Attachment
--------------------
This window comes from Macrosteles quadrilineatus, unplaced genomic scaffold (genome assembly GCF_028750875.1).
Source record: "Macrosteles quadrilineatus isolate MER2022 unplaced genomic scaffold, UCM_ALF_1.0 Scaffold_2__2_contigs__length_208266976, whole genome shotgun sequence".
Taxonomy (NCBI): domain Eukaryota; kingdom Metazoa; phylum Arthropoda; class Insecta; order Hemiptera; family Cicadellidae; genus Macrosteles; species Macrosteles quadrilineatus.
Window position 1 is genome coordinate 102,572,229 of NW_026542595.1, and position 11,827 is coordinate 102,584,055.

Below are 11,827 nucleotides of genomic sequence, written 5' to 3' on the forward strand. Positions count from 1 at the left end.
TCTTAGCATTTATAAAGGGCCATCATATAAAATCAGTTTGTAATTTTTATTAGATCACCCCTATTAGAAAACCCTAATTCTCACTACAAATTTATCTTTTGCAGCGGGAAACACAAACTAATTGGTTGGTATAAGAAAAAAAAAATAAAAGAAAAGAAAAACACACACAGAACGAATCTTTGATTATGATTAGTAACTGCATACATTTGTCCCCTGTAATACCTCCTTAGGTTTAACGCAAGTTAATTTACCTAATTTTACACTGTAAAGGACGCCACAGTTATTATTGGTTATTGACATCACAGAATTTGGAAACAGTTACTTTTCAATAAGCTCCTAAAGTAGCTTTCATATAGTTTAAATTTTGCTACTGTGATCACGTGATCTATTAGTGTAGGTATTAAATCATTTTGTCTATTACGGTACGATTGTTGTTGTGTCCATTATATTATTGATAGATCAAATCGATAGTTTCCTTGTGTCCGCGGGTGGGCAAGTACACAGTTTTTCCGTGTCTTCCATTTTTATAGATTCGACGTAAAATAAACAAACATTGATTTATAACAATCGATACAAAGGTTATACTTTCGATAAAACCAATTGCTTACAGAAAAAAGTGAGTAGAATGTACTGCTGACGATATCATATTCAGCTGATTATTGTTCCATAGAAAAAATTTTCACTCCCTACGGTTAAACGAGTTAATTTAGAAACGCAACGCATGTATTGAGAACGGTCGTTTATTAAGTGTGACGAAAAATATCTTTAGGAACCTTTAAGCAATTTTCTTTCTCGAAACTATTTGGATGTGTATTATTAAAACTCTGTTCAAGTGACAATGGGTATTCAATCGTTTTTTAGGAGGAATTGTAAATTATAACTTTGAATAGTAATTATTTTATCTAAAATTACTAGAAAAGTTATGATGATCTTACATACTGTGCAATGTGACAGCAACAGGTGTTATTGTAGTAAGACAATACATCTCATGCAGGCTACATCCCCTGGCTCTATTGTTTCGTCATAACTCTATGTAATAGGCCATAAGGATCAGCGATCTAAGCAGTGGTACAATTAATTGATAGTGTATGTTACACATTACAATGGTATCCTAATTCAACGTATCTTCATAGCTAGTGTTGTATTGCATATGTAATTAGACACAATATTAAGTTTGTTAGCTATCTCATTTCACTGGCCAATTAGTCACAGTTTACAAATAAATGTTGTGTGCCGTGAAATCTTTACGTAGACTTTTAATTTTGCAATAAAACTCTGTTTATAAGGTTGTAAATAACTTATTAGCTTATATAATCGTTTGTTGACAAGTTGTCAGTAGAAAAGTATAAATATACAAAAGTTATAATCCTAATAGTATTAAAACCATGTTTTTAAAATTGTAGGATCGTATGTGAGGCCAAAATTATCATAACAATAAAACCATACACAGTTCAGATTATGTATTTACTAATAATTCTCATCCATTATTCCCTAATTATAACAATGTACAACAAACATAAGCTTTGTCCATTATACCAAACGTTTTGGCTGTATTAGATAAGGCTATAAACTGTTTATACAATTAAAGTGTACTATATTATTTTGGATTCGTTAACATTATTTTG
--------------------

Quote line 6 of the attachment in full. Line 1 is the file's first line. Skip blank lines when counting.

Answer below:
TCTTAGCATTTATAAAGGGCCATCATATAAAATCAGTTTGTAATTTTTATTAGATCACCCCTATTAGAAAACCCTAATTCTCACTACAAATTTATCTTTTGCAGCGGGAAACACAAACTAATTGGTTGGTATAAGAAAAAAAAAATAAAAGAAAAGAAAAACACACACAGAACGAATCTTTGATTATGATTAGTAACTGCATACATTTGTCCCCTGTAATACCTCCTTAGGTTTAACGCAAGTTAATTTACCTAATTTTACACTGTAAAGGACGCCACAGTTATTATTGGTTATTGACATCACAGAATTTGGAAACAGTTACTTTTCAATAAGCTCCTAAAGTAGCTTTCATATAGTTTAAATTTTGCTACTGTGATCACGTGATCTATTAGTGTAGGTATTAAATCATTTTGTCTATTACGGTACGATTGTTGTTGTGTCCATTATATTATTGATAGATCAAATCGATAGTTTCCTTGTGTCCGCGGGTGGGCAAGTACACAGTTTTTCCGTGTCTTCCATTTTTATAGATTCGACGTAAAATAAACAAACATTGATTTATAACAATCGATACAAAGGTTATACTTTCGATAAAACCAATTGCTTACAGAAAAAAGTGAGTAGAATGTACTGCTGACGATATCATATTCAGCTGATTATTGTTCCATAGAAAAAATTTTCACTCCCTACGGTTAAACGAGTTAATTTAGAAACGCAACGCATGTATTGAGAACGGTCGTTTATTAAGTGTGACGAAAAATATCTTTAGGAACCTTTAAGCAATTTTCTTTCTCGAAACTATTTGGATGTGTATTATTAAAACTCTGTTCAAGTGACAATGGGTATTCAATCGTTTTTTAGGAGGAATTGTAAATTATAACTTTGAATAGTAATTATTTTATCTAAAATTACTAGAAAAGTTATGATGATCTTACATACTGTGCAATGTGACAGCAACAGGTGTTATTGTAGTAAGACAATACATCTCATGCAGGCTACATCCCCTGGCTCTATTGTTTCGTCATAACTCTATGTAATAGGCCATAAGGATCAGCGATCTAAGCAGTGGTACAATTAATTGATAGTGTATGTTACACATTACAATGGTATCCTAATTCAACGTATCTTCATAGCTAGTGTTGTATTGCATATGTAATTAGACACAATATTAAGTTTGTTAGCTATCTCATTTCACTGGCCAATTAGTCACAGTTTACAAATAAATGTTGTGTGCCGTGAAATCTTTACGTAGACTTTTAATTTTGCAATAAAACTCTGTTTATAAGGTTGTAAATAACTTATTAGCTTATATAATCGTTTGTTGACAAGTTGTCAGTAGAAAAGTATAAATATACAAAAGTTATAATCCTAATAGTATTAAAACCATGTTTTTAAAATTGTAGGATCGTATGTGAGGCCAAAATTATCATAACAATAAAACCATACACAGTTCAGATTATGTATTTACTAATAATTCTCATCCATTATTCCCTAATTATAACAATGTACAACAAACATAAGCTTTGTCCATTATACCAAACGTTTTGGCTGTATTAGATAAGGCTATAAACTGTTTATACAATTAAAGTGTACTATATTATTTTGGATTCGTTAACATTATTTTG